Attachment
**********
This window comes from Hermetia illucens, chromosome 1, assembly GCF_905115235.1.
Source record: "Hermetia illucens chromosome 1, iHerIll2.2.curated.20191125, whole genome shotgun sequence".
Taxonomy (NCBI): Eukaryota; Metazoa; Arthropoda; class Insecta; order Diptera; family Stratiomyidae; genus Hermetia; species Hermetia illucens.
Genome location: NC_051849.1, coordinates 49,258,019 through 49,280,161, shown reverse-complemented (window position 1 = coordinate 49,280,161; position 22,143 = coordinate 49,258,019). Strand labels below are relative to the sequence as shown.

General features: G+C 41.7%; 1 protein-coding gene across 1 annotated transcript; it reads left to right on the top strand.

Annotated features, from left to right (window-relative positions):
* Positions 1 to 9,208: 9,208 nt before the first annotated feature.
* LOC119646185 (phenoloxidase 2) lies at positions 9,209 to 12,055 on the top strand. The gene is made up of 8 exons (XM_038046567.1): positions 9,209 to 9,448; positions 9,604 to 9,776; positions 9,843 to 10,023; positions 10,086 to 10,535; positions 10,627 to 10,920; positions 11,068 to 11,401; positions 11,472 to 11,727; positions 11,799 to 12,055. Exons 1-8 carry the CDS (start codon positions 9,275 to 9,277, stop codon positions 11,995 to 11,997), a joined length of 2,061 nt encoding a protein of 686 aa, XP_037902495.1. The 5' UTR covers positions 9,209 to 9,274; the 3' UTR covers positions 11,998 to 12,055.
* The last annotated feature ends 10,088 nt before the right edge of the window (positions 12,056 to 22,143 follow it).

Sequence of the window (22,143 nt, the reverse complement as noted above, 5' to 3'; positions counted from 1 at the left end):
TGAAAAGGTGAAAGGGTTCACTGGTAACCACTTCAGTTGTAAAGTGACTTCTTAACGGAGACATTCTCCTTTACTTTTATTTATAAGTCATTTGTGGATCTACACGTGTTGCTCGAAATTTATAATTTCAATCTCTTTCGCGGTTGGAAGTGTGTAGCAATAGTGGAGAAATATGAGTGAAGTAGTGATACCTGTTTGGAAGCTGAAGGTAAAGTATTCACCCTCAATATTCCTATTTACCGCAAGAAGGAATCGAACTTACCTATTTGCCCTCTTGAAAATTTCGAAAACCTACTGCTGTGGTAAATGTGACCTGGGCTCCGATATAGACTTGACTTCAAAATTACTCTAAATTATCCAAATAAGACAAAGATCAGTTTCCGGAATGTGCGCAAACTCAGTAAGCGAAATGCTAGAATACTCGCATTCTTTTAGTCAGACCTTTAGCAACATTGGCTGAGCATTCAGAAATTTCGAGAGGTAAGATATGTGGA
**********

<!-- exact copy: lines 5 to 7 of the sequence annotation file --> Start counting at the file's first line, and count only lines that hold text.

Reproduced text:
General features: G+C 41.7%; 1 protein-coding gene across 1 annotated transcript; it reads left to right on the top strand.

Annotated features, from left to right (window-relative positions):
* Positions 1 to 9,208: 9,208 nt before the first annotated feature.